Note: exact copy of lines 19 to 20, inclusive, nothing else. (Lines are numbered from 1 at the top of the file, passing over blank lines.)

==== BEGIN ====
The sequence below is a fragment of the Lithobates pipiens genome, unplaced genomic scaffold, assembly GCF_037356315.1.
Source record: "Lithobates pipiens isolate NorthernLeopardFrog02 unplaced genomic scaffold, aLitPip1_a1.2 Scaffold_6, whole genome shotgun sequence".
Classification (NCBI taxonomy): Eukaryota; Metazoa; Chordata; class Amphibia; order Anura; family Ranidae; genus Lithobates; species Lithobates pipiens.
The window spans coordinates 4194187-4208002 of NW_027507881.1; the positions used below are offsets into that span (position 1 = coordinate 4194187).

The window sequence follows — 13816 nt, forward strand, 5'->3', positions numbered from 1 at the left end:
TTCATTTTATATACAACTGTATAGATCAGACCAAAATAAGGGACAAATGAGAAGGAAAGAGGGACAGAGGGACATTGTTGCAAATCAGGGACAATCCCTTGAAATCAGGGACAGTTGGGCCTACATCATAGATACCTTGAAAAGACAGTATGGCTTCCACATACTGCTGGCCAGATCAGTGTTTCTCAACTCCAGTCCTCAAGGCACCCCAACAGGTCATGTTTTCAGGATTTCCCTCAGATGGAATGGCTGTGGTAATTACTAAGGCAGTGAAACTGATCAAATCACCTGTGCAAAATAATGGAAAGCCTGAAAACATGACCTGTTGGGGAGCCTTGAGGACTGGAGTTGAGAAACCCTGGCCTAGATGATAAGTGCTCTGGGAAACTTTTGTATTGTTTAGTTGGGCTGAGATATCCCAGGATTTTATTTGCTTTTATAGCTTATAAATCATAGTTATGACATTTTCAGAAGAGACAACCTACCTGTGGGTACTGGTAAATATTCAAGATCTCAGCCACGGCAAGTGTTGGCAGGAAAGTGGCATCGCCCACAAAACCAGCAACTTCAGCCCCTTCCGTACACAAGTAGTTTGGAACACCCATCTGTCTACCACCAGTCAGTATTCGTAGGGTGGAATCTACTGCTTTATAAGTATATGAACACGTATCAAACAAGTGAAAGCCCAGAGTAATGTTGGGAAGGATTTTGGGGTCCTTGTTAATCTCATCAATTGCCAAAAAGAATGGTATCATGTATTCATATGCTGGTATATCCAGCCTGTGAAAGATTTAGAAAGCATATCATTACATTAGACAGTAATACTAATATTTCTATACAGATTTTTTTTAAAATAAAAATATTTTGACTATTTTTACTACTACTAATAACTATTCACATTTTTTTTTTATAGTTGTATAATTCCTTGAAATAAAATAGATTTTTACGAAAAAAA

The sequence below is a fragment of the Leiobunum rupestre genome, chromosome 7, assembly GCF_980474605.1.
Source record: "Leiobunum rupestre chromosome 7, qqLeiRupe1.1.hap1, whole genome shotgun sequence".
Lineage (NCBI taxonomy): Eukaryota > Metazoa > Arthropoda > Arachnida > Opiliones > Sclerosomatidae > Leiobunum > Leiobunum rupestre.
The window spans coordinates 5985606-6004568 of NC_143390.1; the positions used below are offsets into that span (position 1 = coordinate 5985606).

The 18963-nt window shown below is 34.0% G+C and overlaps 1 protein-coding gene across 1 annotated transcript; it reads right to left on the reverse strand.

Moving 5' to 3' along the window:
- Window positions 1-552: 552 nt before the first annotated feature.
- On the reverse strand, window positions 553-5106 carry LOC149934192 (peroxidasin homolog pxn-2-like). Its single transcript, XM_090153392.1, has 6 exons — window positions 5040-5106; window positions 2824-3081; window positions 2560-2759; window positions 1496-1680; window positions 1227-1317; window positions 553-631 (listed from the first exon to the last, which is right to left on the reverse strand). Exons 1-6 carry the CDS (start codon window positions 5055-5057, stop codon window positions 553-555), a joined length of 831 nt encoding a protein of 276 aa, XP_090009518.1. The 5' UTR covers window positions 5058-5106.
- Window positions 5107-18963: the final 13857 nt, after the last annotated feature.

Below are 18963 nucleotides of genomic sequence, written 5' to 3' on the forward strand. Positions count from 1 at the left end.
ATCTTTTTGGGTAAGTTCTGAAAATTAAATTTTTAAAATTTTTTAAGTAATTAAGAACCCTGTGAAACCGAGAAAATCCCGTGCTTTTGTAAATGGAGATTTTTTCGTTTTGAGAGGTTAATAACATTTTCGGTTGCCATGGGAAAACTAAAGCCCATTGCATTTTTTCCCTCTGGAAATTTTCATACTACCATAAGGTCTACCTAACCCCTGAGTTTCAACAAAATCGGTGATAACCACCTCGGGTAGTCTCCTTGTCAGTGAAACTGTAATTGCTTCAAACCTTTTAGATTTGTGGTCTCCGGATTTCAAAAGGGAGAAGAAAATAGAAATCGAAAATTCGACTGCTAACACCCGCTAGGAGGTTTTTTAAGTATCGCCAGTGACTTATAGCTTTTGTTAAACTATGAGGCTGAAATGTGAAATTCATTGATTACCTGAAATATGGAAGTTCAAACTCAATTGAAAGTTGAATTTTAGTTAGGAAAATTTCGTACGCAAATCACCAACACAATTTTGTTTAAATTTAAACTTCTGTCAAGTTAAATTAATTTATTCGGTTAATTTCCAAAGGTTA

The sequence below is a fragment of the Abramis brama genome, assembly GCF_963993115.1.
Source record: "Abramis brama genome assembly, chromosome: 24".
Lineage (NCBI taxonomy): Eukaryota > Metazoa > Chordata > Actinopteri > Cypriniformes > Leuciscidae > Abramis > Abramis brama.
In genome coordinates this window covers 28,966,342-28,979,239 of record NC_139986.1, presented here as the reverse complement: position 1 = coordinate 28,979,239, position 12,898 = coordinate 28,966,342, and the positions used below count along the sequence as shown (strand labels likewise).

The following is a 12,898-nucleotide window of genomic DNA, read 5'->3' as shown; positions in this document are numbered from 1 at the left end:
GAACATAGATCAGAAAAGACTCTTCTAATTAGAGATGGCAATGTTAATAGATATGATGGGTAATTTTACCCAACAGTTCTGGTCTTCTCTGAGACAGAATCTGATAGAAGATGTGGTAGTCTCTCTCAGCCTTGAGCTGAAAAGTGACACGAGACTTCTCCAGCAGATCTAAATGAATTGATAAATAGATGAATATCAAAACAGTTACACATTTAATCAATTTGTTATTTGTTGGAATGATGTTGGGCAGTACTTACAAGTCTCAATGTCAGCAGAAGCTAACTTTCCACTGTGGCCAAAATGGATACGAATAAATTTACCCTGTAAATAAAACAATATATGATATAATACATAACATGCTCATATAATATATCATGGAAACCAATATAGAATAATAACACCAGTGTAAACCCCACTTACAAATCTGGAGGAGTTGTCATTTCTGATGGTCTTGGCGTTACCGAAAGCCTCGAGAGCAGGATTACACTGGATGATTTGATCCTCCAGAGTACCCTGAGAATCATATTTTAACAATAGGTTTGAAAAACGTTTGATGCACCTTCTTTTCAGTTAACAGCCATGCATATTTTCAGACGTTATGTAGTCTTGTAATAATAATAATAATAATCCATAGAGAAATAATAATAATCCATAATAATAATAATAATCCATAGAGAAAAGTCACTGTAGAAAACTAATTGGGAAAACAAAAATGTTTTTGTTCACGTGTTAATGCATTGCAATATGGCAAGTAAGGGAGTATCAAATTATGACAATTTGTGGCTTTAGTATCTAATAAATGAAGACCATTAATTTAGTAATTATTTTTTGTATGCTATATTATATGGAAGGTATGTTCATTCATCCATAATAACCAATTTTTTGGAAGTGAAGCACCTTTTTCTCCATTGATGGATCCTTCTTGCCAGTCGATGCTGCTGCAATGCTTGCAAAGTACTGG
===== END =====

Source record: "Abramis brama genome assembly, chromosome: 24".
Lineage (NCBI taxonomy): Eukaryota > Metazoa > Chordata > Actinopteri > Cypriniformes > Leuciscidae > Abramis > Abramis brama.